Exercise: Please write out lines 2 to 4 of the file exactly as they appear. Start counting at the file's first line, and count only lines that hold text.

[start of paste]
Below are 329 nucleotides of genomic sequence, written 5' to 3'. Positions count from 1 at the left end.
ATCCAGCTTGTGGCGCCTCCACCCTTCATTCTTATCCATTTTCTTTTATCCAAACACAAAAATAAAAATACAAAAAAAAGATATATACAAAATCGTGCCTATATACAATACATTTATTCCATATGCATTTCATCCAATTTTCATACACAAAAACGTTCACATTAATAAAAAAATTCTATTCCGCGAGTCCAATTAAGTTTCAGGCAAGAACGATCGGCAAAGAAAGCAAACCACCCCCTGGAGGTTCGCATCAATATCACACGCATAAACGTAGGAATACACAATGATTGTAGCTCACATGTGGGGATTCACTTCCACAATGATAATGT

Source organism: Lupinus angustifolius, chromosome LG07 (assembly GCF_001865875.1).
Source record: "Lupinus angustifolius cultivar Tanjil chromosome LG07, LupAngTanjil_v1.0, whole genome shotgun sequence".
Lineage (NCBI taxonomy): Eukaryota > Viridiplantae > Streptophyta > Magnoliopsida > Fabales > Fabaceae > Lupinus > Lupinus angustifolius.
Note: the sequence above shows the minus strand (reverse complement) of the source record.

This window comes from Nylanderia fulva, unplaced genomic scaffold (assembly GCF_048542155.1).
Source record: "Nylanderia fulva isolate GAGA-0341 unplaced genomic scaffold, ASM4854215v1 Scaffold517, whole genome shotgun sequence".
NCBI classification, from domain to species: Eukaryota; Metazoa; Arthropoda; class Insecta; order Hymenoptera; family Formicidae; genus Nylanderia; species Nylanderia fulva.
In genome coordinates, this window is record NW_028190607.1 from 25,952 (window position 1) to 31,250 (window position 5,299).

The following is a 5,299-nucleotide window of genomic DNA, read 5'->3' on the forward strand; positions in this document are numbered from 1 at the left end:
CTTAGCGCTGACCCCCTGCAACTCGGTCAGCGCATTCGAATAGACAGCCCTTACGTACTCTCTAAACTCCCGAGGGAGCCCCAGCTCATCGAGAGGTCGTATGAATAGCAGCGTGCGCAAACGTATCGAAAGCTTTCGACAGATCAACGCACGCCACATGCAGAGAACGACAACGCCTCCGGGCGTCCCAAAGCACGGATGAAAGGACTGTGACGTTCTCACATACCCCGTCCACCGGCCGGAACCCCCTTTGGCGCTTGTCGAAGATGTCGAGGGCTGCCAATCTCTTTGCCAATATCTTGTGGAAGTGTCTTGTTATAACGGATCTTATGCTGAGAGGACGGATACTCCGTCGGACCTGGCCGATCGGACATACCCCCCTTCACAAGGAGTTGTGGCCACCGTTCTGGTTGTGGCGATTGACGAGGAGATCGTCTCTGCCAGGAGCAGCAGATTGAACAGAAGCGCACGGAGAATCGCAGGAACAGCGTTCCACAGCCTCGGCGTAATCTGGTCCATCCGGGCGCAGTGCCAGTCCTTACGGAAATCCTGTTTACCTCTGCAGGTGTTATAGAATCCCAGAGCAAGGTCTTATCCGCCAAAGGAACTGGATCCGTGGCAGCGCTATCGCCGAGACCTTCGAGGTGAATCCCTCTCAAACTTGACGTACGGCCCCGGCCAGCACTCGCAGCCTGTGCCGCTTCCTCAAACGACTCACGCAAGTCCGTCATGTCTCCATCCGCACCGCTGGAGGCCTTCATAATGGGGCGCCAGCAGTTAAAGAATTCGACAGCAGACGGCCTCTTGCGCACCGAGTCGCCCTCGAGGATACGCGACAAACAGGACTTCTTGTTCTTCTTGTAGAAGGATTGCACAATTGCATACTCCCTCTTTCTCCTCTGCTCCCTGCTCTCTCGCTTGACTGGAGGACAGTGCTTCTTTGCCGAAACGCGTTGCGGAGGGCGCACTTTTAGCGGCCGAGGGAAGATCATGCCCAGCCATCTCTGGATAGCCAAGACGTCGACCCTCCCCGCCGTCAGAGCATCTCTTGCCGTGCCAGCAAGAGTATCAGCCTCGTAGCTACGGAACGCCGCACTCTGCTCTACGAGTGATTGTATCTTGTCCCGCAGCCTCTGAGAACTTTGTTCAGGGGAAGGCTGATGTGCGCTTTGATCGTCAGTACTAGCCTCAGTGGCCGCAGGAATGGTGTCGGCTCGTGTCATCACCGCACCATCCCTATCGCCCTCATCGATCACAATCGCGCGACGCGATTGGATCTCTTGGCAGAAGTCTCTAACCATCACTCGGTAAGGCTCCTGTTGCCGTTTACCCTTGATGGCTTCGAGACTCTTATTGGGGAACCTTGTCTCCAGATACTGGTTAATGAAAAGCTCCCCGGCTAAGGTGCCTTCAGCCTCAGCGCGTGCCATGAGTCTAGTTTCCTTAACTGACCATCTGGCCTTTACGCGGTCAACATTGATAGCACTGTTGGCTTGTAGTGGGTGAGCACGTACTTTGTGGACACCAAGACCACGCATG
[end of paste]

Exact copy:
ATCCAGCTTGTGGCGCCTCCACCCTTCATTCTTATCCATTTTCTTTTATCCAAACACAAAAATAAAAATACAAAAAAAAGATATATACAAAATCGTGCCTATATACAATACATTTATTCCATATGCATTTCATCCAATTTTCATACACAAAAACGTTCACATTAATAAAAAAATTCTATTCCGCGAGTCCAATTAAGTTTCAGGCAAGAACGATCGGCAAAGAAAGCAAACCACCCCCTGGAGGTTCGCATCAATATCACACGCATAAACGTAGGAATACACAATGATTGTAGCTCACATGTGGGGATTCACTTCCACAATGATAATGT

Source organism: Lupinus angustifolius, chromosome LG07 (assembly GCF_001865875.1).
Source record: "Lupinus angustifolius cultivar Tanjil chromosome LG07, LupAngTanjil_v1.0, whole genome shotgun sequence".